May 6, 2020 - Economy & Business

Services sector prices jumped in April as non-manufacturing index crashed

Data: Institute for Supply Management; Chart: Axios Visuals

U.S. services businesses saw their steepest drop in activity in April since the Great Recession with the Institute for Supply Management’s non-manufacturing index falling to 41.8, its lowest reading since March 2009.

Yes, but: The survey's prices paid index jumped to its highest since January and firms said they had seen the highest percentage of price increases since May 2018.

  • Why it matters: Despite the destruction in overall demand and waves of job losses, prices are not only holding firm — they are rising.

But, but, but: ISM's data shows price increases have been largely in the health care sector where the coronavirus pandemic has increased shipping costs as demand has skyrocketed and the number of flights, largely from China, carrying medical supplies has plunged.

  • The price increases also were noted in other areas, however, such as cleaning products, disinfectants and alcohol.

What's next: "When we come out of this lockdown, I don’t project or anticipate a V-type recovery, so I don’t know how prices will correlate to demand levels," Anthony Nieves, chair for ISM's non-manufacturing business survey committee, said during a call with reporters.

Go deeper: The coronavirus pandemic is hitting Main Street

Go deeper

U.S. coronavirus updates

Data: The Center for Systems Science and Engineering at Johns Hopkins; Map: Andrew Witherspoon/Axios. This graphic includes "probable deaths" that New York City began reporting on April 14.

About 40.7 million Americans have filed for unemployment since the coronavirus pandemic began, including 2.1 million more claims filed from last week.

Why it matters: Even as states reopen their economies, Americans are still seeking relief. Revised data out Thursday also showed U.S. economy shrunk by an annualized 5% in the first quarter — worse than the initially estimate of 4.8%.

Coronavirus dashboard

Illustration: Sarah Grillo/Axios

  1. Global: Total confirmed cases as of 12:30 p.m. ET: 5,731,837 — Total deaths: 356,606 — Total recoveries — 2,376,542Map.
  2. U.S.: Total confirmed cases as of 12:30 p.m. ET: 1,703,989 — Total deaths: 100,651 — Total recoveries: 391,508 — Total tested: 15,192,481Map.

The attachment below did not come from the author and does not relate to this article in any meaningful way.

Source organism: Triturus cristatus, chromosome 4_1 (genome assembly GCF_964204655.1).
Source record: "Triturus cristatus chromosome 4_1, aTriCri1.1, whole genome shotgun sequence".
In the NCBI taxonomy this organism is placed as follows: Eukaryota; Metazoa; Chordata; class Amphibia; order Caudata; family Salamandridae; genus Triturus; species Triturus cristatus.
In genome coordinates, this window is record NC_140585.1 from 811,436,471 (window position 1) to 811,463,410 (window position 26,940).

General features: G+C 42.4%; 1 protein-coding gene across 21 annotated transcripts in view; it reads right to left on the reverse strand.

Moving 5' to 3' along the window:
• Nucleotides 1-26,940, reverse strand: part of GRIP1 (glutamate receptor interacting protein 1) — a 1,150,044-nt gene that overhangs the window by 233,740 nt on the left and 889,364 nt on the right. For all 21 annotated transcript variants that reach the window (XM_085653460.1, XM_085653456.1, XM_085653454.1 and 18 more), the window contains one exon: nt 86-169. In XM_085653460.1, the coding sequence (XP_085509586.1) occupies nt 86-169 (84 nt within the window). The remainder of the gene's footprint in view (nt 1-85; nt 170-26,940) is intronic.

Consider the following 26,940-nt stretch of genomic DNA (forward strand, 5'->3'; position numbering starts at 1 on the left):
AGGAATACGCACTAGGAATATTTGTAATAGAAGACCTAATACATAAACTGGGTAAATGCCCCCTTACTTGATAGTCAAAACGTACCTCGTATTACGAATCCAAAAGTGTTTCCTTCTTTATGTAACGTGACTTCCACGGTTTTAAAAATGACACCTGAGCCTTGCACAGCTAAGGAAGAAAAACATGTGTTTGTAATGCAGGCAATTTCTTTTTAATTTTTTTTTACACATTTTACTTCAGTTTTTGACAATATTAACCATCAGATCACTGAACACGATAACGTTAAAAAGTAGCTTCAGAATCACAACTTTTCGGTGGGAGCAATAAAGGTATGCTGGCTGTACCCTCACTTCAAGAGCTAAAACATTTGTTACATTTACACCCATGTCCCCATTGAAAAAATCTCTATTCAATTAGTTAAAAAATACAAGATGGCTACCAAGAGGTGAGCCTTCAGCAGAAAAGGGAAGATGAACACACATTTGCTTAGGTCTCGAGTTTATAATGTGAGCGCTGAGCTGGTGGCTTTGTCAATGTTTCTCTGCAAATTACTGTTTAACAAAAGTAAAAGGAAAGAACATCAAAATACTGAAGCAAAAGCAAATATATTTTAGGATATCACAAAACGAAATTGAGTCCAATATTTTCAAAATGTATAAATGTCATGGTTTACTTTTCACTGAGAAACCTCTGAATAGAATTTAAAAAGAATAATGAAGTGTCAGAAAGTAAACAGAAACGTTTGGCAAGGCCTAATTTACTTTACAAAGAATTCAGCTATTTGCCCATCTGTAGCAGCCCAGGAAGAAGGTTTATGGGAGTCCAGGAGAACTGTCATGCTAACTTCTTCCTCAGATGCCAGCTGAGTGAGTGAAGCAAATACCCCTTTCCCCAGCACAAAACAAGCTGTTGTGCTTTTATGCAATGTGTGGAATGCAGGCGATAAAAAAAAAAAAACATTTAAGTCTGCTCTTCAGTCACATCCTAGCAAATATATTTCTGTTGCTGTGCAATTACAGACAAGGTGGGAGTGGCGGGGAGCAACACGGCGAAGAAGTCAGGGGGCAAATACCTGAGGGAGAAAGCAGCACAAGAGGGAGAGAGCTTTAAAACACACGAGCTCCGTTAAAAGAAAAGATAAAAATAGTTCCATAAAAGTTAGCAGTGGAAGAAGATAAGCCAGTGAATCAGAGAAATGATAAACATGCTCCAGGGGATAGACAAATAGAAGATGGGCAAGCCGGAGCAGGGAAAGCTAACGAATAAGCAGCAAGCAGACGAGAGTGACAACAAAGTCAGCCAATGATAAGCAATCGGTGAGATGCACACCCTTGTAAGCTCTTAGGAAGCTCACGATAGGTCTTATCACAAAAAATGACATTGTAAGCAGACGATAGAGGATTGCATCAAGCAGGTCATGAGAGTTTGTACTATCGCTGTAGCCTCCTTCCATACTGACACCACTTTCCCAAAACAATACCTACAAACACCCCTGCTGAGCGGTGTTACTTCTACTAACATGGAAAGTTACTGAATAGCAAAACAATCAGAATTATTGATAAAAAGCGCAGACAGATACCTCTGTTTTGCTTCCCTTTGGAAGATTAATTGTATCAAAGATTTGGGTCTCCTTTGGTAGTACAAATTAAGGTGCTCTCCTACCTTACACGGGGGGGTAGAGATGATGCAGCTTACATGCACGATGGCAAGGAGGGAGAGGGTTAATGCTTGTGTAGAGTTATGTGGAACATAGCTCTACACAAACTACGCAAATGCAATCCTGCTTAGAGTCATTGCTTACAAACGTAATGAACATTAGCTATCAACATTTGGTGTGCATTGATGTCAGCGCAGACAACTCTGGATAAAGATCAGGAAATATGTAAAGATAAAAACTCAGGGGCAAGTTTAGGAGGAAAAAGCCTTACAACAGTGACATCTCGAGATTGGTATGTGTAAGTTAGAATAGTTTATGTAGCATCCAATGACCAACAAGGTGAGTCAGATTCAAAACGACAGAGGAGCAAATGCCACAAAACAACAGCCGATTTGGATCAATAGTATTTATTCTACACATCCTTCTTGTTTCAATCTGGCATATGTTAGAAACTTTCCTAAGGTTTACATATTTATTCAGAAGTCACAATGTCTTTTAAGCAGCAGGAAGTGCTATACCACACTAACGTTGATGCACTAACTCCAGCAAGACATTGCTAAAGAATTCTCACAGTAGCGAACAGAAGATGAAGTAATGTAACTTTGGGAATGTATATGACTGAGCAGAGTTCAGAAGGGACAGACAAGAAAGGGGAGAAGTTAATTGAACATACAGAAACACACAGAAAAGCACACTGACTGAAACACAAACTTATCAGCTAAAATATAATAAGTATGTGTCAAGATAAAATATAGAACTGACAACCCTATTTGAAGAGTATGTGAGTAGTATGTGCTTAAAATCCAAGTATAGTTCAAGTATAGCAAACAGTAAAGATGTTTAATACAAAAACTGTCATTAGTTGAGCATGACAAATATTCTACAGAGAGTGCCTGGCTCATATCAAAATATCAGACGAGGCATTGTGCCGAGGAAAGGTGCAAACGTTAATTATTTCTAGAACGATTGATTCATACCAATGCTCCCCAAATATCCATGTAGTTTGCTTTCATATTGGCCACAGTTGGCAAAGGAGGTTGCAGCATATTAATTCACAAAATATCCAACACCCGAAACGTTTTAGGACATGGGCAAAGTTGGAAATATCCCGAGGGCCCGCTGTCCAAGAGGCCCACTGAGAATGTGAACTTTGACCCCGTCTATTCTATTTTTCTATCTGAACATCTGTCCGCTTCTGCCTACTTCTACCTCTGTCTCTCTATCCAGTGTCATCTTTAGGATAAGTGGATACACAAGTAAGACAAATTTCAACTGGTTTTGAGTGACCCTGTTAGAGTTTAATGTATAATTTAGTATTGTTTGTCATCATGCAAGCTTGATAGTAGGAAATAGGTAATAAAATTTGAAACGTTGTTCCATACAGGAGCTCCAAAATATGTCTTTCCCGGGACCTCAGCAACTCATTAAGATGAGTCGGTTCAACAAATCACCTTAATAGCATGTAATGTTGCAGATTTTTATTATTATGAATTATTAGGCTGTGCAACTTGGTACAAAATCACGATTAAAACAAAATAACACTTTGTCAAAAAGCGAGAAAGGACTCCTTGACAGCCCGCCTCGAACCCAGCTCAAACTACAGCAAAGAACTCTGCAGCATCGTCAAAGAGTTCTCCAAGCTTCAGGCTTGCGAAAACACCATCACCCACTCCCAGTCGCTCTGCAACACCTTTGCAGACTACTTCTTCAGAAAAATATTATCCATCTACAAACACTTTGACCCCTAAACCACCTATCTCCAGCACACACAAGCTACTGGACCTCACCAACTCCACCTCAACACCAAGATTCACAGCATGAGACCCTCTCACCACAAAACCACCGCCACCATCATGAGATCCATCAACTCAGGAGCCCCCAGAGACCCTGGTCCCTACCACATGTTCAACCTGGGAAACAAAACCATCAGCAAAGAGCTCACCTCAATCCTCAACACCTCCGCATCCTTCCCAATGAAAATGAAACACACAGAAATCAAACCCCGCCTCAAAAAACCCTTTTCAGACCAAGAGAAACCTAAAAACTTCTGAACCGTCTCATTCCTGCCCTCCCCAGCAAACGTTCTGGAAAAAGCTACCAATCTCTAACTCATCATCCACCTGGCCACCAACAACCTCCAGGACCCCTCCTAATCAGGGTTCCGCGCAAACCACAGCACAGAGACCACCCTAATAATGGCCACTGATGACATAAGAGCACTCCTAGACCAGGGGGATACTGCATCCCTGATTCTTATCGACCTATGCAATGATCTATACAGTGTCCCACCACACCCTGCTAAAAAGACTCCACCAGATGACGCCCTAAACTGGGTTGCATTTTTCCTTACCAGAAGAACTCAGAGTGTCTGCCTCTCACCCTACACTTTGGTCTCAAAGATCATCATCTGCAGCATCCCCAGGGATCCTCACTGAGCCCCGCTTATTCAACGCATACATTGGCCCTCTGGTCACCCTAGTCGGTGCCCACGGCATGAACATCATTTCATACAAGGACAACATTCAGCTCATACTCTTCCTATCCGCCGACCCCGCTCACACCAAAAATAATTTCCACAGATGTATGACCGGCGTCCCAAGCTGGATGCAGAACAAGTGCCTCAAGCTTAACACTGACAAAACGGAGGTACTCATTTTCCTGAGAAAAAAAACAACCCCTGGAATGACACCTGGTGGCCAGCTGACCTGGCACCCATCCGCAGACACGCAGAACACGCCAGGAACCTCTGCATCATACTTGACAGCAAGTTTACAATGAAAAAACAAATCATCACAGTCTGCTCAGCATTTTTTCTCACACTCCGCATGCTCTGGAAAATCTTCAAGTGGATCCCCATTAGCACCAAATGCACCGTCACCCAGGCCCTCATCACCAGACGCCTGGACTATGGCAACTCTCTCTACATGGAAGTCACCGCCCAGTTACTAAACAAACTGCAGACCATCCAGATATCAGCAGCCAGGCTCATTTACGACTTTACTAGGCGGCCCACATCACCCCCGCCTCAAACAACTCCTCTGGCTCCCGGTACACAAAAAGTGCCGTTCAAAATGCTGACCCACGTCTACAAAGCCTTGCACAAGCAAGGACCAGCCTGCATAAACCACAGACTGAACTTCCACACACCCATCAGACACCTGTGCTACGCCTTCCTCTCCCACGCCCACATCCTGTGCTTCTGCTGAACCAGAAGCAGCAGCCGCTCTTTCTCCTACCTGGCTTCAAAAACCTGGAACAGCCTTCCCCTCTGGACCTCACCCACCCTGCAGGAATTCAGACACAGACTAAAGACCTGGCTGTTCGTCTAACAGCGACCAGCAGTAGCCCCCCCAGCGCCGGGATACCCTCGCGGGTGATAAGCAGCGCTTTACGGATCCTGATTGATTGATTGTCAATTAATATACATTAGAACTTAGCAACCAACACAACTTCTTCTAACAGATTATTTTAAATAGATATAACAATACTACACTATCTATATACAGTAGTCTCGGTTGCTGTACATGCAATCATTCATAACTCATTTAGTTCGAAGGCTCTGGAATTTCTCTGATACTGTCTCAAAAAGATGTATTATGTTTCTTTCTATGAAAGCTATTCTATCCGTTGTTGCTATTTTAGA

3. Congress: Pelosi slams McConnell on stimulus delay — Sen. Tim Kaine and wife test positive for coronavirus antibodies.
  4. Business: U.S. GDP drop revised lower to 5% in the first quarter — 2.1 million Americans filed for unemployment last week.
  5. States: New York to allow private businesses to deny entry to customers without masks.
  6. ⚽️ Sports: English Premier League set to return June 17.
  7. What should I do? When you can be around others after contracting the coronavirus — Traveling, asthma, dishes, disinfectants and being contagiousMasks, lending books and self-isolatingExercise, laundry, what counts as soap — Pets, moving and personal healthAnswers about the virus from Axios expertsWhat to know about social distancingHow to minimize your risk.
  8. Other resources: CDC on how to avoid the virus, what to do if you get it, the right mask to wear.

Subscribe to Mike Allen's Axios AM to follow our coronavirus coverage each morning from your inbox.

Updated 3 mins ago - Politics & Policy

Mark Zuckerberg: Social networks should not be "the arbiter of truth"

Photo: Drew Angerer/Getty Images

Facebook CEO Mark Zuckerberg argued on CNBC's "Squawk Box" Thursday that social media platforms should not police political speech, and that "people should be able to see what politicians say.”

Why it matters: Zuckerberg was responding to Twitter's decision this week to fact-check a pair of President Trump's tweets that claimed that mail-in ballots are "substantially fraudulent." Twitter's label, which directs users to "get the facts" about mail-in voting, does not censor Trump's tweets.